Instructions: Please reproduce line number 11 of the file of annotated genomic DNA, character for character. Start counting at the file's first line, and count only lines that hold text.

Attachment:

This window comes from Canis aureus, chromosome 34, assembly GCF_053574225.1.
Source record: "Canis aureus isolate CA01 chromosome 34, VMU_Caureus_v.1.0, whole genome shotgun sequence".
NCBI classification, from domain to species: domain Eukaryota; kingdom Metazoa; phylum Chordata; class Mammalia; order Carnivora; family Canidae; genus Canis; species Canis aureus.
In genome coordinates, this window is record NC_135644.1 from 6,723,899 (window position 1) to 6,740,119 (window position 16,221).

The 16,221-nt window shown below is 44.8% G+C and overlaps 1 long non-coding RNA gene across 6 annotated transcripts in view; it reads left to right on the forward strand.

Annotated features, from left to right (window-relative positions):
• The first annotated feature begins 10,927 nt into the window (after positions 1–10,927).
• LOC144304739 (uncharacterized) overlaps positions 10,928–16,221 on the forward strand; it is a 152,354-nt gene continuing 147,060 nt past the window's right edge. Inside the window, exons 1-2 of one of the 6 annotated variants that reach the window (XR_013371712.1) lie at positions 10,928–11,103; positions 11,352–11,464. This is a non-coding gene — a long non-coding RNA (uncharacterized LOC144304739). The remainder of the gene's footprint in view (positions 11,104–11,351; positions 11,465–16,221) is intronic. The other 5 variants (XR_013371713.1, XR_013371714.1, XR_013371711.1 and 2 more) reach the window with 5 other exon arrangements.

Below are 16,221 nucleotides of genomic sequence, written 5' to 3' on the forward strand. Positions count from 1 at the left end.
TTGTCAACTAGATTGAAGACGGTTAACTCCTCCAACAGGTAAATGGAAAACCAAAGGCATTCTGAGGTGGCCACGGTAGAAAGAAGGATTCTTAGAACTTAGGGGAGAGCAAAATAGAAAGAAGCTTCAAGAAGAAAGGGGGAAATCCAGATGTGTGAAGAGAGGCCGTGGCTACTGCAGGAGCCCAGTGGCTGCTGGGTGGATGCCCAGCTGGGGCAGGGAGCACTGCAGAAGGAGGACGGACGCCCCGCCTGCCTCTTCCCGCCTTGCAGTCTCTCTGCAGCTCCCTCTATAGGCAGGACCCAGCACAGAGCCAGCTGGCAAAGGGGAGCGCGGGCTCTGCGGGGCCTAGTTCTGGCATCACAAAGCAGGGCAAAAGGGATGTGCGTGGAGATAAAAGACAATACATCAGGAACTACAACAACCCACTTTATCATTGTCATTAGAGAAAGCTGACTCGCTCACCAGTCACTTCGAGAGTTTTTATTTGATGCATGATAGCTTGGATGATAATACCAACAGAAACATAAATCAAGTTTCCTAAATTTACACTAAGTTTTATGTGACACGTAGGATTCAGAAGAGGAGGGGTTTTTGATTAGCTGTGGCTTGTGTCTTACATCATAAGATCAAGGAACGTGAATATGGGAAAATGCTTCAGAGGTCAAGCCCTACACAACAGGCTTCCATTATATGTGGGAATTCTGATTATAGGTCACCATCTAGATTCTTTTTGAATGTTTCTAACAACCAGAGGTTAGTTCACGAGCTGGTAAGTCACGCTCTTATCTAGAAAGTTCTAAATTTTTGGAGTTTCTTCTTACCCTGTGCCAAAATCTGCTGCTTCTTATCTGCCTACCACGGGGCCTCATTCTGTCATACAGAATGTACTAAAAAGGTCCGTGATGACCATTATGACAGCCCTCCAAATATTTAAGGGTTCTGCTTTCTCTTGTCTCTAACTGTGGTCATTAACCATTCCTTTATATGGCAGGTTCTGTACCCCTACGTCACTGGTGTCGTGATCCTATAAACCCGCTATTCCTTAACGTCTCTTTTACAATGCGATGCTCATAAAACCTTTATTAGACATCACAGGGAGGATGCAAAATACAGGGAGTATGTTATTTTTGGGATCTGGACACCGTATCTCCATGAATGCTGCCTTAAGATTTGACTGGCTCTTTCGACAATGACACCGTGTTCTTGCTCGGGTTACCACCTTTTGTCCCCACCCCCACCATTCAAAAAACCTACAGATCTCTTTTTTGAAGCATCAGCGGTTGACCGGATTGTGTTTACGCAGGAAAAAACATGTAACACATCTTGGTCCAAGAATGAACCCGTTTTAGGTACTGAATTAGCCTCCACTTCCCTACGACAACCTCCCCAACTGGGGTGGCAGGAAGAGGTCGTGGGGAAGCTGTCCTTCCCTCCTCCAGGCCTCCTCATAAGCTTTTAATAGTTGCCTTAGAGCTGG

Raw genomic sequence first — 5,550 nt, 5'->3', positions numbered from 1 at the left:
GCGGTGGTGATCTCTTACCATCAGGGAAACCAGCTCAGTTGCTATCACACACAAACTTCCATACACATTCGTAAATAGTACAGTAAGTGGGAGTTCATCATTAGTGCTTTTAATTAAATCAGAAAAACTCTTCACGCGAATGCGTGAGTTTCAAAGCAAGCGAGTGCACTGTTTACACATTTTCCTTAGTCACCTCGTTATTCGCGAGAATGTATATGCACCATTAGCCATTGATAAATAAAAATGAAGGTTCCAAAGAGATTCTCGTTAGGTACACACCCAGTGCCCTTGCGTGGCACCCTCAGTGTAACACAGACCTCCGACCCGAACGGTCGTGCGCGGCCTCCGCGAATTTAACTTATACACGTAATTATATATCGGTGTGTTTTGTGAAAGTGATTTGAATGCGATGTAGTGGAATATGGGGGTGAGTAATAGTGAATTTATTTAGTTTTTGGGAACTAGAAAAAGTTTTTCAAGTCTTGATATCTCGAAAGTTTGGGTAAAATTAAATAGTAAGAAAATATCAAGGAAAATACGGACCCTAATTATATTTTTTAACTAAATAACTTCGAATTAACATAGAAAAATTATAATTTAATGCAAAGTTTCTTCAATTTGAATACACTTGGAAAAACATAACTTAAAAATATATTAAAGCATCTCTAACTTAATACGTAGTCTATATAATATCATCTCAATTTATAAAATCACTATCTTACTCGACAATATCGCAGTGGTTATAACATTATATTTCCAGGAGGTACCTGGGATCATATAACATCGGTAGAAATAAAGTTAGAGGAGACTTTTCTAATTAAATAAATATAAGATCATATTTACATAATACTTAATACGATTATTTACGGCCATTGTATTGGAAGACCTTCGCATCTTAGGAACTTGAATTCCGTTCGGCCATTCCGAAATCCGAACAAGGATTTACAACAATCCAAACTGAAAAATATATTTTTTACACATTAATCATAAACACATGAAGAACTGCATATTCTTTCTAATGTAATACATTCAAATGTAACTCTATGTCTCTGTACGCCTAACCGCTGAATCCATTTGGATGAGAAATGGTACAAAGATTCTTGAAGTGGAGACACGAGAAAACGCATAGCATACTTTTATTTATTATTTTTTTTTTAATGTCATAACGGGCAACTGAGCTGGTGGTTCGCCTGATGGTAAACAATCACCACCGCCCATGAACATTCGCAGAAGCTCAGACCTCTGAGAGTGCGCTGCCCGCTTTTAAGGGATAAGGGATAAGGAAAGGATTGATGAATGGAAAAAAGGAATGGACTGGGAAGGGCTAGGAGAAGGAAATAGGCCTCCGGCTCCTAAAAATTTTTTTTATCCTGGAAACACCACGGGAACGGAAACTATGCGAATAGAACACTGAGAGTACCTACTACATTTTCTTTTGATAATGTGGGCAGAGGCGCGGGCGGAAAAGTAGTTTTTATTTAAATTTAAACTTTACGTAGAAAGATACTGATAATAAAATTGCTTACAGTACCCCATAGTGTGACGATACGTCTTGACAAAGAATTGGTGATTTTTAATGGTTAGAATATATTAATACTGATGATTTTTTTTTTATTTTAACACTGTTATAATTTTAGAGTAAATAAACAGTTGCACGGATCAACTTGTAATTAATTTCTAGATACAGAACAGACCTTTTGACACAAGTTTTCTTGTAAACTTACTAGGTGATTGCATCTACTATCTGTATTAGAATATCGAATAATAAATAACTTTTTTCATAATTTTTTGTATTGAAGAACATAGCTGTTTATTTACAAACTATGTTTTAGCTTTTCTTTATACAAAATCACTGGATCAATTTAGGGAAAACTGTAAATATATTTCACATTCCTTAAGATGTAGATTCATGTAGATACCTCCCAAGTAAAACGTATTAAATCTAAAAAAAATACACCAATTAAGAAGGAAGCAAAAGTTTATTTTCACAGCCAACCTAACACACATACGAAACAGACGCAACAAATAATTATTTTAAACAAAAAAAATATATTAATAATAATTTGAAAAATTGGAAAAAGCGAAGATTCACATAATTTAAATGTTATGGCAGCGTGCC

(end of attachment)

Raw genomic sequence first — 5,550 nt, 5'->3', positions numbered from 1 at the left: